ISBN: 978 1 4088 1603 5
The Song Of Achilles is a contemporary retelling of the myth of Achilles, by Madeline Miller. The novel covers the familiar ground of Achilles semi-divine origins, his friendship with Patroclus, his training with Chiron, and his role in the eventual siege of Troy. Those who are familiar with the myth may question the point of its retelling.
The answer may be found in the nature of myth. Originating in an era where literacy was a minority pursuit, oral retellings of a tale by story tellers were common place. While we may associate these tales with surviving versions which are familiar to us, such as the version which appears in Homer’s Iliad, these tales were broadly told by multiple tellers.
As such multiple versions of popular myths existed simultaneously, definitive versions being a later product of history. Mythical stories tend to feature archetypical characters and scenarios which provided a scaffold for story tellers to weave their craft around. This accounts for the durable structure of myth which can incorporate multiple minor alterations to its tapestry without losing the core of the story.
So how has Miller fared in retelling a tale told previously by giants such as Homer and Plato? Quite well I’m pleased to report. Instead of taking on these masters in their home territory, the epic, Miller has moved arenas to the very modern realm of the personal and individual. Characters found in preserved versions of the Achilles myth are presented in a more nuanced form derived from realist tradition with added contemporary concerns such as individual psychology and personal motivation not present in ancient versions.
This is particularly evident in the portrayal of the relationship between Patroclus and Achilles. In earlier versions of the myth we are assured of these men’s friendship and take it as a given without been told much about the reasons behind it. This has left the nature of their relationship open for interpretation according to the tastes and needs of the storyteller. Miller has chosen to portray it primarily as a romance and skilfully depicts the maturation of their relationship as it develops from childhood companions to adult lovers, which fully accounts for their devotion to each other.
Despite Achilles’ starring role in the title the tale is told from the perspective of Patroclus which helps to accentuate the human rather than divine aspects of the tale. We observe the deeds of the demi-god Achilles from a very specific human perspective. This alters the dynamic of the tale radically, instead of being passive observers of a hero and his deeds we feel concern about for Achilles’ wellbeing and fret for his safety along with Patroclus. I felt that for the author humanity is the real star of the show, its complexity and contradictions being of more interest to her than the two dimensional traits of godhood. There is evidence for this in the novels focus on Patroclus, and the fact that most of Achilles divine deeds and interactions take place off page whereas his more human moments are what drive the narrative.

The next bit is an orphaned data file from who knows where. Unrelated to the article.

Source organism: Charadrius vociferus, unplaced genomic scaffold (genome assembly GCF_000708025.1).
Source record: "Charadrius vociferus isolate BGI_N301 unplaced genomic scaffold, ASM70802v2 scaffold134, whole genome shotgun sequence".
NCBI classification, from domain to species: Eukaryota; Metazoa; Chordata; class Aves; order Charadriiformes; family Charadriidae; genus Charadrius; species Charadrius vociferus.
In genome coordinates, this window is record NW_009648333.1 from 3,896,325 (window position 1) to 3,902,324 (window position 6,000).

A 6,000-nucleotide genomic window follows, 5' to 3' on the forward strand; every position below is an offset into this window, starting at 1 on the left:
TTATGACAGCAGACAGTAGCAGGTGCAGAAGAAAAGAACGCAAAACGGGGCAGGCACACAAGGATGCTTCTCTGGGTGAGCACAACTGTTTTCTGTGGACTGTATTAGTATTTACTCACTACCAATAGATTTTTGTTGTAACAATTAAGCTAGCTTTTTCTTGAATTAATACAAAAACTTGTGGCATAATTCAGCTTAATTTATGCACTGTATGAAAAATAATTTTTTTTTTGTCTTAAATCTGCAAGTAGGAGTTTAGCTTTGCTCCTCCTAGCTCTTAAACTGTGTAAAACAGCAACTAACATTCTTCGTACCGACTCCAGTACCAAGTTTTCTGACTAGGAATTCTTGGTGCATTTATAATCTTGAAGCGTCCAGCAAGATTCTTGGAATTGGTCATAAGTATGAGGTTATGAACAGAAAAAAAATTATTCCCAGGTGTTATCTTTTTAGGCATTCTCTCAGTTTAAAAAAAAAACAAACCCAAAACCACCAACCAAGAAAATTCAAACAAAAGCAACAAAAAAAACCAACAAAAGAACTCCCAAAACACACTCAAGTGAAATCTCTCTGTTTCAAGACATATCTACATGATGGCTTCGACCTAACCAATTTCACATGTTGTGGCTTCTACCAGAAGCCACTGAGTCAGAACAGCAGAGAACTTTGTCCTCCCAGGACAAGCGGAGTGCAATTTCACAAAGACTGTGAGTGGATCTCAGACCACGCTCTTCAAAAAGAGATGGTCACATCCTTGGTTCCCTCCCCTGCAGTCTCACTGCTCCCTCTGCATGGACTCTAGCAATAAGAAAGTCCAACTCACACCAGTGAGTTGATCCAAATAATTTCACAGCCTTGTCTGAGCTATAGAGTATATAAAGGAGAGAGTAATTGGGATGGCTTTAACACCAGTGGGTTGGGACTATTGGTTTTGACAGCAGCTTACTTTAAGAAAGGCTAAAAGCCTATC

The author’s realistic treatment extends to the more fantastical characters also. Chiron the centaur, instructor of Achilles and Patroclus, came alive for me in a way I haven’t often experienced with fantastical characters. The fact that he was a human torso attached to a horse seemed the most natural thing in the world. This rendering of the fantastic as natural had such an effect on me that when Scamander, a river god, suddenly emerged to block Achilles approach of Troy it seemed like an ordinary and logical thing to happen.
The only character to retain some of the remoteness of godhood is Achilles’ imposing mother, the sea nymph Thetis. Thetis enters and leaves the story as she pleases exuding a terrifying inhuman presence as she does so. Yet ultimately her concerns are for her son’s future, maternal instincts being common to both mortals and goddesses. Thetis is horrified at her sons coupling with Patroclus, feeling a mortal unworthy of her demi-god son she shows that status anxiety is not an exclusively human trait.
Humour features throughout the book as well. Two moments in particular stood out for me as particularly amusing, the first being Chiron’s sceptical appraisal of a lavish jacket designed for a horse and the second a comment made by Odysseus to Pyrrhus about historical memory and posterity. The humour serves the novel well and helps lighten the mood in a story concerned with conflict and fate.
I thoroughly enjoyed this novel and was surprised by my reaction to it. I had initially approached it with some scepticism given that I knew the broad outline of the plot already and expected to this to temper my enjoyment of the novel. Yet despite initial hesitation I found the book impossible to put down and nothing less than compelling. So whether you are a seasoned scholar of ancient Greek myth, a greenhorn looking for a way into these stories, or just somebody looking for a decent read, pick up The Song Of Achilles, you won’t regret it.